Learning transpires when an individual reacts to a stimulus by behaving in a certain manner while being rewarded for appropriate reactions and punished for inappropriate ones. Learning is largely recognized through repeated demonstration of appropriate responses to a particular stimulus. One of the key factors that lead to learning is drives which act as a force that compels an individual to react in a certain way. A drive happens to be a stimulus that allows an individual to respond towards meeting developing needs.

In most cases, drives are classified as energized needs, forcing people to remain focused and avoid resting until the needs are fulfilled (Stanton and Porral, 2017). Therefore, marketers need to create a thirst for French fries, which will create energized needs, particularly by revealing the measures to boost healthy lifestyles and the potential benefits of consuming the fast food product.

The second fundamental factor that marketers should utilize is cues to influence consumer behavior by developing a stimulus that guides how consumers react. As a result, marketers should determine the right prices for the French fries and adopt the perfect promotional strategies to determine the reaction of the consumers. The cues can extend to entail other main marketing strategies like improving the quality and taste of the fries and the location in which they are offered, mainly by enhancing accessibility to improve purchasing behavior of the customers. The use of cues that are consistent with customers’ expectations allows them to learn more about the product, a situation that creates outstanding information for marketers to acquire the perfect strategies. The third factor crucial to consumer learning is responses that entail the behavioral reaction to the cues and drives (Stanton and Porral, 2017). Learning occurs through responses that permit the customers to comprehend the impact and role of the product offered in the market. Therefore, marketers should concentrate on offering consistent cues to improve the organizational reputation and encourage consumers to make reasonable purchases.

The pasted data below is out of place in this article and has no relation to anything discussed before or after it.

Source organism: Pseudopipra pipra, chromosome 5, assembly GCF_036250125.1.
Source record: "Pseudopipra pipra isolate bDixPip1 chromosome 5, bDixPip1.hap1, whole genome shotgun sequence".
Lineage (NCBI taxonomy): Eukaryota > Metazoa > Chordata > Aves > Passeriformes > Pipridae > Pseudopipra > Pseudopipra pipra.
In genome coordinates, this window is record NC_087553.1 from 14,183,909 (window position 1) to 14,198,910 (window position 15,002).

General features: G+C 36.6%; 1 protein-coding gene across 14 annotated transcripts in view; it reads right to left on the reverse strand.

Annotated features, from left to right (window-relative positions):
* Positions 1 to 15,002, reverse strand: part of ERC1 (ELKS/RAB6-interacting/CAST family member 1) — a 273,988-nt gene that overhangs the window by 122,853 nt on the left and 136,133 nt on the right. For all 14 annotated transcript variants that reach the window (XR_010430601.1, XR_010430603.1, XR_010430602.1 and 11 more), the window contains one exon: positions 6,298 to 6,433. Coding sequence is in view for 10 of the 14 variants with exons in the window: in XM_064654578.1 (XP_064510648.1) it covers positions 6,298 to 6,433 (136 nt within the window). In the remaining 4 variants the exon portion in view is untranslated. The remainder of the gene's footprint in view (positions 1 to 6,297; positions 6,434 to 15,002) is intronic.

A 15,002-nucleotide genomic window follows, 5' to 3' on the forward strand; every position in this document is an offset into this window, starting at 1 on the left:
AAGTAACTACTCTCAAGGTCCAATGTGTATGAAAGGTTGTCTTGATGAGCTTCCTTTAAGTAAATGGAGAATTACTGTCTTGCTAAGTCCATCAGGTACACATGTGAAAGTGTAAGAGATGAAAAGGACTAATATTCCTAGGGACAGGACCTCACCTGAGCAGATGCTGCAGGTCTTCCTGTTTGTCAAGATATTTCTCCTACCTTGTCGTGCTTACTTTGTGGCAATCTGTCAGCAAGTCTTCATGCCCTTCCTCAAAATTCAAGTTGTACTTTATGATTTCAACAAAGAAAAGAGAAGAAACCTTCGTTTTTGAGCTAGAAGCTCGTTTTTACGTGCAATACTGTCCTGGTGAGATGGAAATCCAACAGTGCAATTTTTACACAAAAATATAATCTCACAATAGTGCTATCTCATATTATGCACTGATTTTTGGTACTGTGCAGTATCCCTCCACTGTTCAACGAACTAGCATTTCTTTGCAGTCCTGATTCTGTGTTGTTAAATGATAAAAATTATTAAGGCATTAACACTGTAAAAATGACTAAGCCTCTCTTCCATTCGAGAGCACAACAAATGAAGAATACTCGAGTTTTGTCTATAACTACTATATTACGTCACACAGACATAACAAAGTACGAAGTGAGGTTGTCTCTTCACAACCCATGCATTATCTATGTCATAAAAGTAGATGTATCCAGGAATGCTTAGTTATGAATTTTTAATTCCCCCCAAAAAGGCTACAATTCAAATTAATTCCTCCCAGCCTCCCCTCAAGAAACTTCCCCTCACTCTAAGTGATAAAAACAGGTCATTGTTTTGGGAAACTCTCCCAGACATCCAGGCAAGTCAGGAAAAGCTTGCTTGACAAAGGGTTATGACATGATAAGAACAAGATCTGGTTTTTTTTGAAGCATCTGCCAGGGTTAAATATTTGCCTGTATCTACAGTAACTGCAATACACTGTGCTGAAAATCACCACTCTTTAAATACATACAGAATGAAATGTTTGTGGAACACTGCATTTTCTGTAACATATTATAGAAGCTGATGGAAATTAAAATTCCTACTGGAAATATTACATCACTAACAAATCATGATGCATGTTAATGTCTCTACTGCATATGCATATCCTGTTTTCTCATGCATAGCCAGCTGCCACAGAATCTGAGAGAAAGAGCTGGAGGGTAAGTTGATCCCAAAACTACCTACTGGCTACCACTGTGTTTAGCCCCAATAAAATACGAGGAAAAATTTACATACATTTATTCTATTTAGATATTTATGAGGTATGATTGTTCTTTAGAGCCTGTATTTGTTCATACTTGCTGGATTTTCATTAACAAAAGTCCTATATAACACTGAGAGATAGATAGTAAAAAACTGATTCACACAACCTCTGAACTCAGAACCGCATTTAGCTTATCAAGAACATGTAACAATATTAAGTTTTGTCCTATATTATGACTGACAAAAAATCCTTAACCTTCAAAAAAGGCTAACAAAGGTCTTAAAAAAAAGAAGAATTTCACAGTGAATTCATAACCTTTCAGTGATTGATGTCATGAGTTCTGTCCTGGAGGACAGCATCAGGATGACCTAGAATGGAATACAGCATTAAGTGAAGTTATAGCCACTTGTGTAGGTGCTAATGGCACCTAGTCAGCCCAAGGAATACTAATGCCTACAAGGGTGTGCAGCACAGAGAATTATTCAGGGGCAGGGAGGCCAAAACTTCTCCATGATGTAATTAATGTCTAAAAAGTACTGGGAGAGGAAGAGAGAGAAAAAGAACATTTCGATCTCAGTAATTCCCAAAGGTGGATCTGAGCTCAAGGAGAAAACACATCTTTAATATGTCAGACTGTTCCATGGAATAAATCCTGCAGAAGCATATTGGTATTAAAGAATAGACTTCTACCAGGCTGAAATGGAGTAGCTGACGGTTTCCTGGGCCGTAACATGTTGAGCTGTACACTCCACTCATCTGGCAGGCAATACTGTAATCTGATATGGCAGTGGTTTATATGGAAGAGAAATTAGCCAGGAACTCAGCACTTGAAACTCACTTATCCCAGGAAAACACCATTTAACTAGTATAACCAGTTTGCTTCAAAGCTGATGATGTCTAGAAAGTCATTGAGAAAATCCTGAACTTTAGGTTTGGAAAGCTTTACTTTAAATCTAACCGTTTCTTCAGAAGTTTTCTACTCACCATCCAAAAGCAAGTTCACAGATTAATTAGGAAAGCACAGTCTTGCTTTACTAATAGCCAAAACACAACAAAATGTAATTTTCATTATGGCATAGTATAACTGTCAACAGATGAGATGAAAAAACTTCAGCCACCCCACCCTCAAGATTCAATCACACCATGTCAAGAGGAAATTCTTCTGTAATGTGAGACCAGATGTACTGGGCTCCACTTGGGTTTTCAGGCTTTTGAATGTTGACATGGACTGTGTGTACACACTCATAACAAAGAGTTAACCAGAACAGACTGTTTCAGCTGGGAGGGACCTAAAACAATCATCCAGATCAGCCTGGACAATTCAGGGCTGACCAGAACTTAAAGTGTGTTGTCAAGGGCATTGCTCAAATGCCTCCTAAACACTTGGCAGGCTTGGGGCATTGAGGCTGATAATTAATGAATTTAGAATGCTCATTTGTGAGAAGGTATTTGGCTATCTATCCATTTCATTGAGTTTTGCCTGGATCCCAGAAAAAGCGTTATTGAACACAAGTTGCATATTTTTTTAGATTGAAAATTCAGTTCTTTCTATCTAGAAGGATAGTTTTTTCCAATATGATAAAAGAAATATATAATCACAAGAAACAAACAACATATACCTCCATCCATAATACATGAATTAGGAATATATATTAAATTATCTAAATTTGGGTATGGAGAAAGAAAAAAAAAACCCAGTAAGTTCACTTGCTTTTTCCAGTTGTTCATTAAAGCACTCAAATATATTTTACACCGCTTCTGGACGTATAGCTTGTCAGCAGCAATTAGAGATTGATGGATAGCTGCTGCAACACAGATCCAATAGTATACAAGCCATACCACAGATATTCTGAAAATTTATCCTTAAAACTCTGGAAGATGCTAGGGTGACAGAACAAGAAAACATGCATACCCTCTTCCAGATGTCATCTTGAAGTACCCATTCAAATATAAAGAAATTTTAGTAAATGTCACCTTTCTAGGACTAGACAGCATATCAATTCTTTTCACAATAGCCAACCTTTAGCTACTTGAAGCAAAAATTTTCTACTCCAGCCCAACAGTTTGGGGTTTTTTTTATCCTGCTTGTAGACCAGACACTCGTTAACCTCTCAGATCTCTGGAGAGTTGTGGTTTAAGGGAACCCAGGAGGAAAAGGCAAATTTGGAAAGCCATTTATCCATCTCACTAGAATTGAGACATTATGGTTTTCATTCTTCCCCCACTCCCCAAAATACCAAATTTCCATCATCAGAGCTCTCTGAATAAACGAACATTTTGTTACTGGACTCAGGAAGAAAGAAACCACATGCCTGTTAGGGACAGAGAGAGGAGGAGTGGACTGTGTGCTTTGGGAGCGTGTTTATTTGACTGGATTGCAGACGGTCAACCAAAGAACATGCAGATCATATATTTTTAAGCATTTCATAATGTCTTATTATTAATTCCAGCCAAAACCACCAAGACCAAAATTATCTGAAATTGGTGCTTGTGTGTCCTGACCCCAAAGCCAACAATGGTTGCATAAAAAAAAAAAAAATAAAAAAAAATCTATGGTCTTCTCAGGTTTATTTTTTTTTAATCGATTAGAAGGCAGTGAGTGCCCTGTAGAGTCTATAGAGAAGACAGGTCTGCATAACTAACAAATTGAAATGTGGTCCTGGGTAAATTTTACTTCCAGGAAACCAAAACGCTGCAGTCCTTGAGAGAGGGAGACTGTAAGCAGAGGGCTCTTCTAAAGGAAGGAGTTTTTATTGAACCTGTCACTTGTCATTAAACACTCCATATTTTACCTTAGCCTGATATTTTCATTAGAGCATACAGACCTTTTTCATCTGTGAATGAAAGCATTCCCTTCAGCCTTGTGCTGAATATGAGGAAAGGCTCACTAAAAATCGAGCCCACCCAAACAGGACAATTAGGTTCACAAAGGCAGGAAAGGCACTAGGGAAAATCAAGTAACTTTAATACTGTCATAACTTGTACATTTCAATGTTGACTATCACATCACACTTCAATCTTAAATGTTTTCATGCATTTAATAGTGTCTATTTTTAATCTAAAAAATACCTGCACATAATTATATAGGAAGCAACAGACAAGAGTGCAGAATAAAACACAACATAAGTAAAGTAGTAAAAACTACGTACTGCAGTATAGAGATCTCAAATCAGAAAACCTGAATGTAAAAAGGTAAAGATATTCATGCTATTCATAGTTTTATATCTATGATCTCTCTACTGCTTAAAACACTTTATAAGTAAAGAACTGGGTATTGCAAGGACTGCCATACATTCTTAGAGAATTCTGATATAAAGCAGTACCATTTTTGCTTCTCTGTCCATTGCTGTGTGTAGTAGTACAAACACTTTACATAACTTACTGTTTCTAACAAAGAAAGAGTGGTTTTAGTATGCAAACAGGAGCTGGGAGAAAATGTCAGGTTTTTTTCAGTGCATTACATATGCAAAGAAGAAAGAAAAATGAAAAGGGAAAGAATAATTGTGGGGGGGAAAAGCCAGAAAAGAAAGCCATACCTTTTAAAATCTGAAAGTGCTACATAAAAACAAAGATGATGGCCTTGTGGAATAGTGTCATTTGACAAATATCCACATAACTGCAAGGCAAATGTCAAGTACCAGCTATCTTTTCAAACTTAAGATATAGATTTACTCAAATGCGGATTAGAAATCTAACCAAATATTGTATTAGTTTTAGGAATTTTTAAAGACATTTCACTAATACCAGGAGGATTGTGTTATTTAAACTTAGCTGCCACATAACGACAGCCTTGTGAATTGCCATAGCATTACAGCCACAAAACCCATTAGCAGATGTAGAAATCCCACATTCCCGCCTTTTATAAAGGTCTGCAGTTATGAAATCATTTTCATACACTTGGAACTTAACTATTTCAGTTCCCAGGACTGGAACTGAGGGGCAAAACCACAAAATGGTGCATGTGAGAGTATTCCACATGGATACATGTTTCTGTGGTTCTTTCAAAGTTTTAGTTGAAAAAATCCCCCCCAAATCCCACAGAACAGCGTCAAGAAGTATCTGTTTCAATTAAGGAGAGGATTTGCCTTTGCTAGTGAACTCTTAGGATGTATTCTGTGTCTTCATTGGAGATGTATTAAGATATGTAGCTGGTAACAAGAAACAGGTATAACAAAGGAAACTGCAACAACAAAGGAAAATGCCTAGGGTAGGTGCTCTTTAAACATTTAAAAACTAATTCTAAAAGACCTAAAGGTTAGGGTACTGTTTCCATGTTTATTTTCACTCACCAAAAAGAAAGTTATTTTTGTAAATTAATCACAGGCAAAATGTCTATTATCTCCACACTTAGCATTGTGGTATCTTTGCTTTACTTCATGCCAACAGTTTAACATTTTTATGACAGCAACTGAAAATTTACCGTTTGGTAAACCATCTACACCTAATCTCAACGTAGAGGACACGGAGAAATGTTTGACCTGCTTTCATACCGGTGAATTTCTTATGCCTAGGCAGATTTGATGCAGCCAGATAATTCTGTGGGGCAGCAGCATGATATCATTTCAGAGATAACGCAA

Reinforcement is also a vital factor for learning which arises when the reaction is satisfying. The desirable result arising from participating in a certain behavior tends to encourage positive reinforcement. Individuals enter into a learning predicament in the event the response fails to be reinforcing, coercing them to attempt other dissimilar responses until they fulfill their motivation. Marketers should consider utilizing positive reinforcement, especially when offering French fries to consumers, to inspire repeat purchases, create stronger relationships and increase the demand levels (Kotler et al., 2019). The use of rewards like discounts and offering exclusive customer experiences stimulate tremendous behaviors within the customers. For example, in appendix 5, Mcdonald’s utilizes Twitter to advertise the available discounts and rewards available to customers to influence customer behavior and increase the overall sales volume. Lastly, the use of punishment acts as an essential element to consumer learning which involves the use of adverse stimulus. In relation to French fries, marketers can choose to increase prices to discourage high consumption, which results in chronic diseases (Babin and Harris, 2017). This will help consumers learn the need to avoid high consumption of fries and alter their purchasing patterns.